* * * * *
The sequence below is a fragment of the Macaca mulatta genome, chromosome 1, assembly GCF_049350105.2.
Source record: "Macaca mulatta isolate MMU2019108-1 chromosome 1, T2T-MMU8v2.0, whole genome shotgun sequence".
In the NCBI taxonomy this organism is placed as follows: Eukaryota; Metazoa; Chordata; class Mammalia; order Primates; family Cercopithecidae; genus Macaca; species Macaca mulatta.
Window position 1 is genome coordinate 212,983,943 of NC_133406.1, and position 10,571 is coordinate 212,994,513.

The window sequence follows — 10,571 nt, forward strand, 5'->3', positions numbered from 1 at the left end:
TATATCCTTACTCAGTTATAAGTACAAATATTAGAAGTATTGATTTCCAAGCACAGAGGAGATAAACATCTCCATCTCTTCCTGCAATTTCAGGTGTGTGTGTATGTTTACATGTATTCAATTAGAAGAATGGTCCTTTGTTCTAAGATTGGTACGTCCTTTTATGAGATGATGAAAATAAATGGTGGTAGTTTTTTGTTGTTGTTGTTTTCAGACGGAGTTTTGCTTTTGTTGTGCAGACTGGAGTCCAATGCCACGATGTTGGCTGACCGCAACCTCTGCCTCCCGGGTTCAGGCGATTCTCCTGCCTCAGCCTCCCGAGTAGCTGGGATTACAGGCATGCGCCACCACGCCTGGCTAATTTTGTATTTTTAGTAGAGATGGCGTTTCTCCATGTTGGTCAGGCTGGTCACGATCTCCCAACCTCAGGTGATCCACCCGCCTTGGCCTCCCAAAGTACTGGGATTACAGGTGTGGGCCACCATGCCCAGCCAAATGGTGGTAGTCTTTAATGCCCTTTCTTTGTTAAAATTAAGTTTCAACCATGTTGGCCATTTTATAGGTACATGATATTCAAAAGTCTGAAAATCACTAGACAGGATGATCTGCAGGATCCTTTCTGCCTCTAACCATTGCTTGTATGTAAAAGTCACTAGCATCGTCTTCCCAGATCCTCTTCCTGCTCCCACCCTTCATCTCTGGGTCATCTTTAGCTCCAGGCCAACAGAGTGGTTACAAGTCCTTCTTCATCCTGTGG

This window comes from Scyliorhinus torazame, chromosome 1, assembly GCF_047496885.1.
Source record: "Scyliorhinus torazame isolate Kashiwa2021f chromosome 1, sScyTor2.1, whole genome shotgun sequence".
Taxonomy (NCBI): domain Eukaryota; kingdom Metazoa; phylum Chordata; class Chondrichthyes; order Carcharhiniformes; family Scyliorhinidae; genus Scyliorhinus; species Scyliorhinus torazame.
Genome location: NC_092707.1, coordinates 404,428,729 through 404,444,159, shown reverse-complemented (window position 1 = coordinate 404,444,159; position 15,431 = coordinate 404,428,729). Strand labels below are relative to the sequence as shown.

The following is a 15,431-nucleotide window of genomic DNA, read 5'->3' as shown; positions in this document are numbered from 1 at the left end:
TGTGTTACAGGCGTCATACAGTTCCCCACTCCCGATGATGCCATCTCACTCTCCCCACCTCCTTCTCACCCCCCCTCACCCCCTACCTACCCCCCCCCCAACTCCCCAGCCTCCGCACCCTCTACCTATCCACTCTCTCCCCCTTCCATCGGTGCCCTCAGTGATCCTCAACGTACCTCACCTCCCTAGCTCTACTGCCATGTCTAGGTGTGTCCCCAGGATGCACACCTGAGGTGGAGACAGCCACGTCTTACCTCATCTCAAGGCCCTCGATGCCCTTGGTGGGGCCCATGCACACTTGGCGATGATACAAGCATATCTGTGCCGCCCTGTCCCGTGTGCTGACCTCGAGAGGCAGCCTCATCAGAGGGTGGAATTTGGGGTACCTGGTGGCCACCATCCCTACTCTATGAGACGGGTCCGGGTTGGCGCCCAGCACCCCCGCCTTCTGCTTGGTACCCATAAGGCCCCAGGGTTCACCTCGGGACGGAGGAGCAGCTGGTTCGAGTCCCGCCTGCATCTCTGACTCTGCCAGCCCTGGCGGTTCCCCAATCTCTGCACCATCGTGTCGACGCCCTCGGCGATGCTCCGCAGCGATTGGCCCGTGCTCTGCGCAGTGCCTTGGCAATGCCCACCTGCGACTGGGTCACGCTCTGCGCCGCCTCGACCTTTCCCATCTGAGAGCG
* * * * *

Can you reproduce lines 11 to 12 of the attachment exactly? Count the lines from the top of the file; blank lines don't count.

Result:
The following is a 15,431-nucleotide window of genomic DNA, read 5'->3' as shown; positions in this document are numbered from 1 at the left end:
TGTGTTACAGGCGTCATACAGTTCCCCACTCCCGATGATGCCATCTCACTCTCCCCACCTCCTTCTCACCCCCCCTCACCCCCTACCTACCCCCCCCCCAACTCCCCAGCCTCCGCACCCTCTACCTATCCACTCTCTCCCCCTTCCATCGGTGCCCTCAGTGATCCTCAACGTACCTCACCTCCCTAGCTCTACTGCCATGTCTAGGTGTGTCCCCAGGATGCACACCTGAGGTGGAGACAGCCACGTCTTACCTCATCTCAAGGCCCTCGATGCCCTTGGTGGGGCCCATGCACACTTGGCGATGATACAAGCATATCTGTGCCGCCCTGTCCCGTGTGCTGACCTCGAGAGGCAGCCTCATCAGAGGGTGGAATTTGGGGTACCTGGTGGCCACCATCCCTACTCTATGAGACGGGTCCGGGTTGGCGCCCAGCACCCCCGCCTTCTGCTTGGTACCCATAAGGCCCCAGGGTTCACCTCGGGACGGAGGAGCAGCTGGTTCGAGTCCCGCCTGCATCTCTGACTCTGCCAGCCCTGGCGGTTCCCCAATCTCTGCACCATCGTGTCGACGCCCTCGGCGATGCTCCGCAGCGATTGGCCCGTGCTCTGCGCAGTGCCTTGGCAATGCCCACCTGCGACTGGGTCACGCTCTGCGCCGCCTCGACCTTTCCCATCTGAGAGCG